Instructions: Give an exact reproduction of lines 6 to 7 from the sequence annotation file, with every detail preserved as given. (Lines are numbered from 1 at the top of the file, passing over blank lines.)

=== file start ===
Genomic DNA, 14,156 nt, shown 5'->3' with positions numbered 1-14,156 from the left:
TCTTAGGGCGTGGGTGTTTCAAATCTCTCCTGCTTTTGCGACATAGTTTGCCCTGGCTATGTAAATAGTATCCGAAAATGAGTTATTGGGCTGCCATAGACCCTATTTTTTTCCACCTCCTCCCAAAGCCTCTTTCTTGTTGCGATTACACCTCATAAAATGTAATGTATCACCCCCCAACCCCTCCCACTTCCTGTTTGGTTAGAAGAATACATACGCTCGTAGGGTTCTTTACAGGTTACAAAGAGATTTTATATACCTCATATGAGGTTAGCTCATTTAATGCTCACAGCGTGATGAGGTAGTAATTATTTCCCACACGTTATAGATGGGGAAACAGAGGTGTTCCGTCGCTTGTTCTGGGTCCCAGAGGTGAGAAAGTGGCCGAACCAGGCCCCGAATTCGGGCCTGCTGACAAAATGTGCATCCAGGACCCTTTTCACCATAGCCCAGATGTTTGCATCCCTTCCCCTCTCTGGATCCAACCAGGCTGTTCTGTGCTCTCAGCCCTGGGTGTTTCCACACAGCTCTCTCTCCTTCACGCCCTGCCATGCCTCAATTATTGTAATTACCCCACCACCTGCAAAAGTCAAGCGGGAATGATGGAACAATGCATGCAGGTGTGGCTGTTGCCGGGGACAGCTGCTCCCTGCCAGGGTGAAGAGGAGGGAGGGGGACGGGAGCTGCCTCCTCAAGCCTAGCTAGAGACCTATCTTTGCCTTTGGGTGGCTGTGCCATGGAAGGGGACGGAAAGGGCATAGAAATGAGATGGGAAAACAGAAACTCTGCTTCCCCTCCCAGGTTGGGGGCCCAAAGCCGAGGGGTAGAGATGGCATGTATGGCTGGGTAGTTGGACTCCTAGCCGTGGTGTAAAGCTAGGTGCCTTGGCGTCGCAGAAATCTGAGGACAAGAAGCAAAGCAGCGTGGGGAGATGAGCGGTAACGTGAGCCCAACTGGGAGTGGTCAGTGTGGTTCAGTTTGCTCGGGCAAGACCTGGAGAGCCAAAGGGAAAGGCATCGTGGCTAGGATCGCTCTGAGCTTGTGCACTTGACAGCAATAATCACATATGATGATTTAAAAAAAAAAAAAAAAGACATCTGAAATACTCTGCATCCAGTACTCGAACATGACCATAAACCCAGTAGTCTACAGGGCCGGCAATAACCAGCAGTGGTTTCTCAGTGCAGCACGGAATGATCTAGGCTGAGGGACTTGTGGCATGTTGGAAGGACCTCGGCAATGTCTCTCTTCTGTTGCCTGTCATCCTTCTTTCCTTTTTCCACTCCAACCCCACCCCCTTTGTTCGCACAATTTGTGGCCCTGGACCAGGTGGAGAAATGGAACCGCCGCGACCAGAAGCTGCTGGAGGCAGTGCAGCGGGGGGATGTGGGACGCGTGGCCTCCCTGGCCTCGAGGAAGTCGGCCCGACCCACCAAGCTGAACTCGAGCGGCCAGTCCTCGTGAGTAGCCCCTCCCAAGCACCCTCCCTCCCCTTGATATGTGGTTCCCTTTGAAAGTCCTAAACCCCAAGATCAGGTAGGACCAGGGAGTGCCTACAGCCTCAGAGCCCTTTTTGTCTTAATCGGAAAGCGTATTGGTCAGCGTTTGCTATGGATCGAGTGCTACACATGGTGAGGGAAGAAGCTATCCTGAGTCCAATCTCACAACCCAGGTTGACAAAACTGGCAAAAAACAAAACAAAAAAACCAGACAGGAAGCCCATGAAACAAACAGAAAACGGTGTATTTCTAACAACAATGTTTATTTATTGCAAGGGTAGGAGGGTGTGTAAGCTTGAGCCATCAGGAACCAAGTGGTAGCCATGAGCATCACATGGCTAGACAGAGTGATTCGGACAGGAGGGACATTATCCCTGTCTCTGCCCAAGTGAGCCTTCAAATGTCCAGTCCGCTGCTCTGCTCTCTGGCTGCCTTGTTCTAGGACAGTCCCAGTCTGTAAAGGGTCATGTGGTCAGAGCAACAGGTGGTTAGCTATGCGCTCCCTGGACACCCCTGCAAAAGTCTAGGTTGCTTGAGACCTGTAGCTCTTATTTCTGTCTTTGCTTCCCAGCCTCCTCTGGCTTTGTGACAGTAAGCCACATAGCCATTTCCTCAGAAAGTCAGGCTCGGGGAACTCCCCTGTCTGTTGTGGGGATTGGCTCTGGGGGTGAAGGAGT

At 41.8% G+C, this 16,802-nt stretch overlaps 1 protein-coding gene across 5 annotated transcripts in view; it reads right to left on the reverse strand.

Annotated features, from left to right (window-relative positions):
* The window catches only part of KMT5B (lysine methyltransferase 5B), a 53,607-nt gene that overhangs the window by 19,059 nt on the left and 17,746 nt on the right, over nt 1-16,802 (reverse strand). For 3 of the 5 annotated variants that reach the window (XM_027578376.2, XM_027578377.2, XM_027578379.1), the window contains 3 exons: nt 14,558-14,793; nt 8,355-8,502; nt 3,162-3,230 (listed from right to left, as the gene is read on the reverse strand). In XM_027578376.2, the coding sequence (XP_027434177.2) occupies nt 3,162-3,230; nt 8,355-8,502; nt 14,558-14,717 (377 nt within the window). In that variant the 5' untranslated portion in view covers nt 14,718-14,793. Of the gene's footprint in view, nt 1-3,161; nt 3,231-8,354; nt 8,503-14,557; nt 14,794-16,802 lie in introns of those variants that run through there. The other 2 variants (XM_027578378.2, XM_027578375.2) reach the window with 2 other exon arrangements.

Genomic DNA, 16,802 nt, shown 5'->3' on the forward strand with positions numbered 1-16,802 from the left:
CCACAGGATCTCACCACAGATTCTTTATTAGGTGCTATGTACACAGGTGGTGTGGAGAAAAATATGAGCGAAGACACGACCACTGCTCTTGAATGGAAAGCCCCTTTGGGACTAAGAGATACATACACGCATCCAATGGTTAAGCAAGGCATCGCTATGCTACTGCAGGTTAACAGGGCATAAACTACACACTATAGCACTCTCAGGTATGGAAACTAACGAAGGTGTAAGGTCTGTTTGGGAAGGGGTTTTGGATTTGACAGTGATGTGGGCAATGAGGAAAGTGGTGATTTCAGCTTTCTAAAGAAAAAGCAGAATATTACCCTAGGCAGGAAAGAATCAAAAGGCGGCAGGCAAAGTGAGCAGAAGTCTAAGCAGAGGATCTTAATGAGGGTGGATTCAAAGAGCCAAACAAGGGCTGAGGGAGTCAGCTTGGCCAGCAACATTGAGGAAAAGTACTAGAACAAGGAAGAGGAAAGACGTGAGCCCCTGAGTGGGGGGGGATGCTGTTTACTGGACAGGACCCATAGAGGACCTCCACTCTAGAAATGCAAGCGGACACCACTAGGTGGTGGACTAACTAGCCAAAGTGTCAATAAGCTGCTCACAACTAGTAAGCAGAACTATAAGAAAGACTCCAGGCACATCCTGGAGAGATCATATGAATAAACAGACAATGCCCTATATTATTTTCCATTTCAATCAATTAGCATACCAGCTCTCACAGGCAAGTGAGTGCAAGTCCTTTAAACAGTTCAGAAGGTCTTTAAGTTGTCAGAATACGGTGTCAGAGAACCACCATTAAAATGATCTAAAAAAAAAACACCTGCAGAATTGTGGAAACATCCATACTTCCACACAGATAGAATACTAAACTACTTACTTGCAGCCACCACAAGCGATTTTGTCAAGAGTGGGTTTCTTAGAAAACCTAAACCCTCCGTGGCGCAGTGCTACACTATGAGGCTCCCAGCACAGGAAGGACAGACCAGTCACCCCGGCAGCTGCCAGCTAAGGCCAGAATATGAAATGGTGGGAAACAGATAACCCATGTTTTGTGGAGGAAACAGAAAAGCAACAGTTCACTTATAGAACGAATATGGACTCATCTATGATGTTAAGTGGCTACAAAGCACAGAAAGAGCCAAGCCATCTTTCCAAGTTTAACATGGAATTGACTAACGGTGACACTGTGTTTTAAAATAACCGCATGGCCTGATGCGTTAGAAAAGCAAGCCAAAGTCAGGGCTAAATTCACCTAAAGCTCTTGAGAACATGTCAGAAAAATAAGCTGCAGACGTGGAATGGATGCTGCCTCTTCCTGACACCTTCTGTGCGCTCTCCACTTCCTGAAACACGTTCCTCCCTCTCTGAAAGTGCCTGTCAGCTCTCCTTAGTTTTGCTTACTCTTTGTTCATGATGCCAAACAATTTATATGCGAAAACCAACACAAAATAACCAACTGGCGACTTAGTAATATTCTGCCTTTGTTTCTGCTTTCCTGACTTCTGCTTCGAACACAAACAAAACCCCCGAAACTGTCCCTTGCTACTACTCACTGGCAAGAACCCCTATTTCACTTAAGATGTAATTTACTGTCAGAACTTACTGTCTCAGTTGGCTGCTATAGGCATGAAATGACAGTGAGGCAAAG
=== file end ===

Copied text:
Genomic DNA, 16,802 nt, shown 5'->3' on the forward strand with positions numbered 1-16,802 from the left:
CCACAGGATCTCACCACAGATTCTTTATTAGGTGCTATGTACACAGGTGGTGTGGAGAAAAATATGAGCGAAGACACGACCACTGCTCTTGAATGGAAAGCCCCTTTGGGACTAAGAGATACATACACGCATCCAATGGTTAAGCAAGGCATCGCTATGCTACTGCAGGTTAACAGGGCATAAACTACACACTATAGCACTCTCAGGTATGGAAACTAACGAAGGTGTAAGGTCTGTTTGGGAAGGGGTTTTGGATTTGACAGTGATGTGGGCAATGAGGAAAGTGGTGATTTCAGCTTTCTAAAGAAAAAGCAGAATATTACCCTAGGCAGGAAAGAATCAAAAGGCGGCAGGCAAAGTGAGCAGAAGTCTAAGCAGAGGATCTTAATGAGGGTGGATTCAAAGAGCCAAACAAGGGCTGAGGGAGTCAGCTTGGCCAGCAACATTGAGGAAAAGTACTAGAACAAGGAAGAGGAAAGACGTGAGCCCCTGAGTGGGGGGGGATGCTGTTTACTGGACAGGACCCATAGAGGACCTCCACTCTAGAAATGCAAGCGGACACCACTAGGTGGTGGACTAACTAGCCAAAGTGTCAATAAGCTGCTCACAACTAGTAAGCAGAACTATAAGAAAGACTCCAGGCACATCCTGGAGAGATCATATGAATAAACAGACAATGCCCTATATTATTTTCCATTTCAATCAATTAGCATACCAGCTCTCACAGGCAAGTGAGTGCAAGTCCTTTAAACAGTTCAGAAGGTCTTTAAGTTGTCAGAATACGGTGTCAGAGAACCACCATTAAAATGATCTAAAAAAAAAACACCTGCAGAATTGTGGAAACATCCATACTTCCACACAGATAGAATACTAAACTACTTACTTGCAGCCACCACAAGCGATTTTGTCAAGAGTGGGTTTCTTAGAAAACCTAAACCCTCCGTGGCGCAGTGCTACACTATGAGGCTCCCAGCACAGGAAGGACAGACCAGTCACCCCGGCAGCTGCCAGCTAAGGCCAGAATATGAAATGGTGGGAAACAGATAACCCATGTTTTGTGGAGGAAACAGAAAAGCAACAGTTCACTTATAGAACGAATATGGACTCATCTATGATGTTAAGTGGCTACAAAGCACAGAAAGAGCCAAGCCATCTTTCCAAGTTTAACATGGAATTGACTAACGGTGACACTGTGTTTTAAAATAACCGCATGGCCTGATGCGTTAGAAAAGCAAGCCAAAGTCAGGGCTAAATTCACCTAAAGCTCTTGAGAACATGTCAGAAAAATAAGCTGCAGACGTGGAATGGATGCTGCCTCTTCCTGACACCTTCTGTGCGCTCTCCACTTCCTGAAACACGTTCCTCCCTCTCTGAAAGTGCCTGTCAGCTCTCCTTAGTTTTGCTTACTCTTTGTTCATGATGCCAAACAATTTATATGCGAAAACCAACACAAAATAACCAACTGGCGACTTAGTAATATTCTGCCTTTGTTTCTGCTTTCCTGACTTCTGCTTCGAACACAAACAAAACCCCCGAAACTGTCCCTTGCTACTACTCACTGGCAAGAACCCCTATTTCACTTAAGATGTAATTTACTGTCAGAACTTACTGTCTCAGTTGGCTGCTATAGGCATGAAATGACAGTGAGGCAAAG